The preparation, creation and promotion of the blog has occasionally led to an interruption in writing, but this should now be resumed.
We are now in 16th century Spain and our protagonist Ark strides from east to west across the united kingdoms of Aragon and Castile. He starts on the east coast in the city of Barcelona, which gives him unexpected experiences in just one day. Wait a minute, Barcelona? What is Ark doing in Barcelona? Nothing in the game, but Ark’s dramatic escape from Amboise in France across the Alps to Genoa resulted in … okay, okay. Am I still writing a Terranigma novel or what’s the point now? Somehow I remember the game very differently.
In the game, we travel from Lhasa to France within a few minutes, buy flowers, eat a croissant that is no longer so fresh, drink a glass of wine (clichés fulfilled: check), pay our respects to the mute princess (she is to be married to the one who brings her to speak again), put everyone to sleep in the castle, steal a bell behind the king’s bedroom, walk with little Mei-Lin through a forest in Sweden to get back in France, to bring back the princess memories, only to be thrown out by the king as a thank you. Now the elder speaks in a dream or telepathically so that we also know where we have to travel next. Over the mountains to the south, where someone needs our help. So far so good. It was fun and now on to Torronia to defeat the bloody mary.
Of course, I am presenting everything here in a somewhat abbreviated and incoherent manner, but the course given by the game makes it difficult for me to tell a halfway authentic story. I don’t want to compete with others for the hand of the princess, suddenly meet a child from the other end of the world who helps me out with her magical abilities and I don’t want to be whispered by the elder in which direction I have to move next after I helped found democracy, so to speak, before the eyes of the king.
After a short detour in Litz I storm the Torronia Castle and save Columbus, only to be the victim of my night’s rest again back in Litz, this time being equipped with my next to-do by the surprisingly appearing Fyda. Take the princess to the new world while I hunt down the kings murderer. The only stupid thing is that the princess doesn’t feel like it at all and breaks away from us in the city Freedom. Lots of sidequests later we see her again at some point in a castle near the futuristic Chinese city of Yamei.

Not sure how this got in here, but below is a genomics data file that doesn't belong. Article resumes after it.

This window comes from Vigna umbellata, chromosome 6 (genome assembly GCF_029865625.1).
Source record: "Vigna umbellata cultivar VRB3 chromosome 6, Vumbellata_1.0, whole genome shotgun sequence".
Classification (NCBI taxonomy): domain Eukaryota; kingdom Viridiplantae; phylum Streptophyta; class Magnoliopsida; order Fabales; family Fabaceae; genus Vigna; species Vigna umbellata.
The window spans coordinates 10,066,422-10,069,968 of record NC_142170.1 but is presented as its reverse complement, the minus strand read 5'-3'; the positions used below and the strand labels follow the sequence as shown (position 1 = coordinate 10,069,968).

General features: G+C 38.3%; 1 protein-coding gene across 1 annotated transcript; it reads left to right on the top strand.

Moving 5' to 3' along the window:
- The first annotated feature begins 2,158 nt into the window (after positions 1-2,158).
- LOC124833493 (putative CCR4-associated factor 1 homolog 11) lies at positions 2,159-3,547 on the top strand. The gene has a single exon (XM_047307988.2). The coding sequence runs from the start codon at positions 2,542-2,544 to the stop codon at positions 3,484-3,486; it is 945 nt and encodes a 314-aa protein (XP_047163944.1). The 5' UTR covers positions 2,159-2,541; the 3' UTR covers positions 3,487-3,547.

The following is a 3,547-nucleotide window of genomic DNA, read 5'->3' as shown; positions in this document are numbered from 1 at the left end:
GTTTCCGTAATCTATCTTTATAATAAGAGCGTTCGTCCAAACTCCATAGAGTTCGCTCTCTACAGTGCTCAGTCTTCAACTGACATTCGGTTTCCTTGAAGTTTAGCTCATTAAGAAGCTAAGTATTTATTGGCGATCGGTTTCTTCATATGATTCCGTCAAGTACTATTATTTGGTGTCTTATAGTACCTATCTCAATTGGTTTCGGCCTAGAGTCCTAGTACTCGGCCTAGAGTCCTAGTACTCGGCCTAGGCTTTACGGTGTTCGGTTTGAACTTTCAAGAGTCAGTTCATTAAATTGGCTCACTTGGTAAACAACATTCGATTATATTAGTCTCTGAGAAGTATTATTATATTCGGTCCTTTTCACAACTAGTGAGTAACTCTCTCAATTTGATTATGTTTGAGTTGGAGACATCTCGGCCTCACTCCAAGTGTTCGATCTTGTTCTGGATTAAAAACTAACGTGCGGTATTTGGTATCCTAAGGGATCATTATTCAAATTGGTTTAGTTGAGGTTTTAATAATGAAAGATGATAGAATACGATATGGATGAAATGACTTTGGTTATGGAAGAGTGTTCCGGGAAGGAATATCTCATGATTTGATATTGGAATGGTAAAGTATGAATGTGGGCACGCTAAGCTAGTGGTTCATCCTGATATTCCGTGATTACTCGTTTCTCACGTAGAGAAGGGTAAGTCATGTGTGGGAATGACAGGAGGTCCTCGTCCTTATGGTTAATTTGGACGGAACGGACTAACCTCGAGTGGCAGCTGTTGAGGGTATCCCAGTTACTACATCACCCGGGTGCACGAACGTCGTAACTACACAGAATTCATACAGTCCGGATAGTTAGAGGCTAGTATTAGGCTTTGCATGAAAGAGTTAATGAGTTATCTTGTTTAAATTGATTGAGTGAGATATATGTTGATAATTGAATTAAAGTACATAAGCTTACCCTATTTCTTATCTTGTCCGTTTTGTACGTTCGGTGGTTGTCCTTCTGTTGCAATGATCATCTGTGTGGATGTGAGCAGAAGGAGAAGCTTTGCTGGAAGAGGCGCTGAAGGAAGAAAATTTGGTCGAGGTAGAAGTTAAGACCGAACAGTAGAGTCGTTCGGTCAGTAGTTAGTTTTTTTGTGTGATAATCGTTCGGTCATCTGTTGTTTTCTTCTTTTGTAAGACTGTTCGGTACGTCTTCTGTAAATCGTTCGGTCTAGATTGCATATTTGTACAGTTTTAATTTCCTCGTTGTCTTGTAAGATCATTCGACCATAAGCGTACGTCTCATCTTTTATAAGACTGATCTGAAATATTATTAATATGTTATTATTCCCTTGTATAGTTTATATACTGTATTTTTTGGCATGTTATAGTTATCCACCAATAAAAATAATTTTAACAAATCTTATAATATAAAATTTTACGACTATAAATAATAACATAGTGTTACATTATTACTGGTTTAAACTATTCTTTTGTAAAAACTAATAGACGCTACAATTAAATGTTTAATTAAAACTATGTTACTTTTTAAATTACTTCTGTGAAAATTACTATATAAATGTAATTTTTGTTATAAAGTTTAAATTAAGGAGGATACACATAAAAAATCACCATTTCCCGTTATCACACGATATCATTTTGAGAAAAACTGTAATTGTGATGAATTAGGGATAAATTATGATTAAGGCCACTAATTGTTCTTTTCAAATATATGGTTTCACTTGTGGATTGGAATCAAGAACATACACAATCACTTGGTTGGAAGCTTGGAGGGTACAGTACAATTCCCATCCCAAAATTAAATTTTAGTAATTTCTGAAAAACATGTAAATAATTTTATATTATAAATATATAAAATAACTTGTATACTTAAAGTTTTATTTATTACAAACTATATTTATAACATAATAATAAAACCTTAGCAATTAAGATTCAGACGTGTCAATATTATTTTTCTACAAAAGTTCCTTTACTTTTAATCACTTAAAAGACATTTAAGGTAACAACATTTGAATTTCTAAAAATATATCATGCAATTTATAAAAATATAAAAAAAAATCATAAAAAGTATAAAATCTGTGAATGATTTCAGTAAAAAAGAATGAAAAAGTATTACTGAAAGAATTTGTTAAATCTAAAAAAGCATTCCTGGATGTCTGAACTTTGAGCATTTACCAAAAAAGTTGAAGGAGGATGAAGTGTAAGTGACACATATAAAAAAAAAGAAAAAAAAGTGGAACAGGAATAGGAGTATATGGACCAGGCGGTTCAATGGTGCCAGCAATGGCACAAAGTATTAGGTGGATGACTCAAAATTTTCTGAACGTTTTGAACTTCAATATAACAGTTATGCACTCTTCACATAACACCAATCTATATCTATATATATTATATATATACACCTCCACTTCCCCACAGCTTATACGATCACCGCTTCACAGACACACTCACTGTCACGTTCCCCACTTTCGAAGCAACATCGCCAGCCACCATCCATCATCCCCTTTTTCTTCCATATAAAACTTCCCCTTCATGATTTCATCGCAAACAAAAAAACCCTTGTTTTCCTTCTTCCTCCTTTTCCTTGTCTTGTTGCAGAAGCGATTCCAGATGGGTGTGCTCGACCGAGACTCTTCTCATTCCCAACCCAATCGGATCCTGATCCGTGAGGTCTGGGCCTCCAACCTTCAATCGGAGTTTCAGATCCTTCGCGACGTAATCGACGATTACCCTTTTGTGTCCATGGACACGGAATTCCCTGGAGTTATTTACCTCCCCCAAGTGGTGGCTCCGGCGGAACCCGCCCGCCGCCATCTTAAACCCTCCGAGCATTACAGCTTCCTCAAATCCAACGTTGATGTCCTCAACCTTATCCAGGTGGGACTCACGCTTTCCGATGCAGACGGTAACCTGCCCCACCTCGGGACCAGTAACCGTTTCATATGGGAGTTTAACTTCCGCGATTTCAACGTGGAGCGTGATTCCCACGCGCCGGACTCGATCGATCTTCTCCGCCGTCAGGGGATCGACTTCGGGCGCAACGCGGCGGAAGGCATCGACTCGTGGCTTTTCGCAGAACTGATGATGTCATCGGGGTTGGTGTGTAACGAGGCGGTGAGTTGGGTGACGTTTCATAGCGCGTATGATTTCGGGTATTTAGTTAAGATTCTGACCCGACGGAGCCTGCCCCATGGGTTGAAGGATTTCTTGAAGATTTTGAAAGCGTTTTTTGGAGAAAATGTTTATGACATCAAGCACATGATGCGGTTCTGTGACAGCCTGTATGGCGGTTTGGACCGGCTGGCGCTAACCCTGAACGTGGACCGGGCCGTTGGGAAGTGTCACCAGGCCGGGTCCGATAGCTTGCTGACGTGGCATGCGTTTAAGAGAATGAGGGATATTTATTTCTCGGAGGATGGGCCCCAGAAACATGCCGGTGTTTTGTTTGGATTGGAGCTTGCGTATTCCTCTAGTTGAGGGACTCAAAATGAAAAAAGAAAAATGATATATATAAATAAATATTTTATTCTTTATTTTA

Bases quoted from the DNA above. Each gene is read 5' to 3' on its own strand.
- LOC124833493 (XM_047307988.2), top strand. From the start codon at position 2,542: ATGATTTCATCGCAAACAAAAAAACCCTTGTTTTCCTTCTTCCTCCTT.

I love this game, but I have to and want to tell its story differently.
So let’s go back to Barcelona in the early 16th century. The kingdoms of Queen Joanna of Castile, who is notorious as crazy, suffer from the consequences of the suppressed rebellion, the famine, the completed Reconquista against the former Moorish rule as well as the expulsion of the Jews and the ubiquitous hatred of everything different. But in the shadow of anger and misery, Ark also finds hope and mercy and it is a nun from the Jonqueres Monastery who supports him before his arduous journey through Spain, which is additionally burdened by winter. But as soon as he has left the heavy doors of Barcelona behind, he is on his own again. Well, not exactly, but that is not yet revealed.
The chapter that lies in front of me is called “DIVIDED LAND” and tells of Ark’s arduous journey over the rocky country, which is covered of mountains. On the way he meets a group of refugees traveling through the country in which a conflict is simmering between the groups of Christians, Jews and Moors. Whoever Ark encounters on his journey and whatever he may discover, it is certain that the Ark who arrives in Tordesillas at the Queen’s court is no longer the same one who set off confidently in Barcelona.
A note on some Spanish sources of inspiration:
There is no doubt that I was also inspired by the novels of Idelfonso Falcones, as well as the rather unknown novels and non-fiction books that I read for my research on Queen Joanna I of Castile. Joanna herself does not appear in the game and is presumably represented by her mother, who stands in our way as bloody mary gone mad. However, the real story of Joanna is much more interesting than the fictional and only briefly touched game story of her mother. I have to formulate this with caution, however, as I take a branch myself and tell Joanna’s very own story between fiction and reality. Nevertheless, I hope that the distressed and sometimes gloomy Spain and its crazy queen that I have put on paper will meet with acceptance from possible Spanish readers. As one of my (favorite) main characters from the late third act on, I would like to give Joanna her own article at some point.